cyber criminal

Fraudsters often increase their efforts over the holidays when key staff may be away and people generally may be more distracted or rushing to get things done before the end of the year. The risk of getting duped could be increased this year with many of us working from home and the usual checks and lines of communication disrupted somewhat. It is a good time to be reminded of the dangers of phishing scams.

Phishing involves the use of an email, text message or phone call that appears to come from a trusted source or institution, vendor or company, but is actually from a third-party impostor. Phishing messages are intended to trick you into giving fraudsters your information by asking you to update or confirm personal or online account information. Personal information and identity theft and/or payment scams are the motives behind most phishing scams. Fraudsters cast a wide net and make thousands of phishing attempts – they only need one or two dupes to make it pay off.

Phishing is also becoming more sophisticated. Fraudsters can conduct research about you through the internet and other means to obtain information unique to you, including your practice area, your clients, and your personal life. A “spear” phishing attempt is a phishing message that is personally addressed to you, will appear to be from someone you already know (such as a senior partner at the same firm), and may include other detailed personalized information.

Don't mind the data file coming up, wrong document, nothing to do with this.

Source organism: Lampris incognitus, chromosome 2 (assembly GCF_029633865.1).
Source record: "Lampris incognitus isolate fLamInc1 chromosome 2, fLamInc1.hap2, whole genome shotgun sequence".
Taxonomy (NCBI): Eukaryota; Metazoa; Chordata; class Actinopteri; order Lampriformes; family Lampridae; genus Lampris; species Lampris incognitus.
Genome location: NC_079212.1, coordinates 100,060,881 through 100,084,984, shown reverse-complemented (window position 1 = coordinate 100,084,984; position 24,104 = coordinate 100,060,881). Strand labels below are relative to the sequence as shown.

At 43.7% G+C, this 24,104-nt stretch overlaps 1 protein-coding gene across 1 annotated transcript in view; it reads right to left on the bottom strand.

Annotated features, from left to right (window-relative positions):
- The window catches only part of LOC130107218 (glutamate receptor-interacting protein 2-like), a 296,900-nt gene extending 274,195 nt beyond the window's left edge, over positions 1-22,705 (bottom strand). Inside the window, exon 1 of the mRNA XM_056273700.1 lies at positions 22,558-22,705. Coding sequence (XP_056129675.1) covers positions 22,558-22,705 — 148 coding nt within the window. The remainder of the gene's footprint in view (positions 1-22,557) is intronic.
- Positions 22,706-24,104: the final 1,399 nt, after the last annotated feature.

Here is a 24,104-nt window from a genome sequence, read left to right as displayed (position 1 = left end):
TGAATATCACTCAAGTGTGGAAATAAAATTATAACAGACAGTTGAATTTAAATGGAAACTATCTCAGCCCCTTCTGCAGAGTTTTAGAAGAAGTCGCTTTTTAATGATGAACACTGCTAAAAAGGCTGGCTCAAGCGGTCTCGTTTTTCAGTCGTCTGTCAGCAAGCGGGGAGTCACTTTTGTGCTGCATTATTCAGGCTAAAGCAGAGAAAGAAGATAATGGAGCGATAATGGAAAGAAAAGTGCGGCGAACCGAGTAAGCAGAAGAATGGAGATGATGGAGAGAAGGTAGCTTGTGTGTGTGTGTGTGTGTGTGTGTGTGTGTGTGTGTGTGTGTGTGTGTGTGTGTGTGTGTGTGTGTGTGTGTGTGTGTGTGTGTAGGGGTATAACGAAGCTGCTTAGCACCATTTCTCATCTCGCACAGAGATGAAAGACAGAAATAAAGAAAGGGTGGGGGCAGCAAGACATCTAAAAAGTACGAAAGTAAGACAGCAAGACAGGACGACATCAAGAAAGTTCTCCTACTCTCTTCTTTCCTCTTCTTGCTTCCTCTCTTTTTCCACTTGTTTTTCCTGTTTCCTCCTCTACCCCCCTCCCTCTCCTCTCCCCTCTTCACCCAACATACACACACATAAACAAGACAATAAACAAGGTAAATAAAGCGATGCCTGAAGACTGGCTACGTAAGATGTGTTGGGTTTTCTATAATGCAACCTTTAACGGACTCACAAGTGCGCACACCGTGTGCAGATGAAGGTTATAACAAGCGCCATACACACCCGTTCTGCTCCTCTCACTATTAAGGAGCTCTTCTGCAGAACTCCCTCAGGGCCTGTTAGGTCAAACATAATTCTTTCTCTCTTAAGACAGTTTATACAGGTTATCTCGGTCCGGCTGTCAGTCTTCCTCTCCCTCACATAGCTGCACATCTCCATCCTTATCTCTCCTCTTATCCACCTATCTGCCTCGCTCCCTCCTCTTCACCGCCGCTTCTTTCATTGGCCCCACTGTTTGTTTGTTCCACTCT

For real estate lawyers in particular, once fraudsters have access to your email or other systems, they may attempt fraud involving the wiring of funds from your trust account. We have seen cases where the fraudster has hacked into a lawyer or law firm email system, the client’s email, or the email system of others related to the transaction. In these situations, fraudsters monitor the emails and send wire transfer instructions from legitimate email addresses to send out wire payment instructions. For more information see Wire Fraud Scams on the Rise: 5 Tips to Reduce Your Risk

Educate the lawyers and staff at your firm to make sure they will not fall for a phishing or wire transfer scam. Follow firm processes and procedures for the review and approval of financial transactions – and don’t bypass them due to urgent circumstances. Never share confidential client or firm information without being sure it is appropriate to do so by getting confirmation from someone familiar with the file. Be on the lookout for and question any last minute changes on fund transfers or payments. If you believe you have been victimized by a fraud see What to do if money is diverted to a fraudster’s account.

For more on making sure your firm is on top of cyber security, see our fact sheets on real estate and cybercrime & bad cheques and free CPD on Avoiding the Wire Fraud Nightmare

Categories: Fraud Prevention